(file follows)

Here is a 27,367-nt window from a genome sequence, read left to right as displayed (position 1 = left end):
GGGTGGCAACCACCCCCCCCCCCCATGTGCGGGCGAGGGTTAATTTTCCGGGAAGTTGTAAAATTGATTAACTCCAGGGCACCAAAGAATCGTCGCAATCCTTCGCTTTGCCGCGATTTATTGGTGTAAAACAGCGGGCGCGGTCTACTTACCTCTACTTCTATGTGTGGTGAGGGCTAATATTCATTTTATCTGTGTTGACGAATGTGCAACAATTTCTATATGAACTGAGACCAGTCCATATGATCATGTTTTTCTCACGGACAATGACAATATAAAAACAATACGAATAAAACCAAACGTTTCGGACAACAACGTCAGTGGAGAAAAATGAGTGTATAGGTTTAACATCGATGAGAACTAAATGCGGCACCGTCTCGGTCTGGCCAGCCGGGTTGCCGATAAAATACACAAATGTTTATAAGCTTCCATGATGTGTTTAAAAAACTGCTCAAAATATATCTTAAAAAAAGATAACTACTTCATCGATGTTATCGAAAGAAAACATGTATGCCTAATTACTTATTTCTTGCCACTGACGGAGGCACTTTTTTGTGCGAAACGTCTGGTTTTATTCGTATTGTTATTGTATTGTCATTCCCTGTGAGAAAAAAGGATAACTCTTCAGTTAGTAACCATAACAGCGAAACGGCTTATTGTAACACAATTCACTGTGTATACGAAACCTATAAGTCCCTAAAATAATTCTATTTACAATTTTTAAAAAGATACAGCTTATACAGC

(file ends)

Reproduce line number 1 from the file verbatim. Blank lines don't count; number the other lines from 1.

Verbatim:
Here is a 27,367-nt window from a genome sequence, read left to right as displayed (position 1 = left end):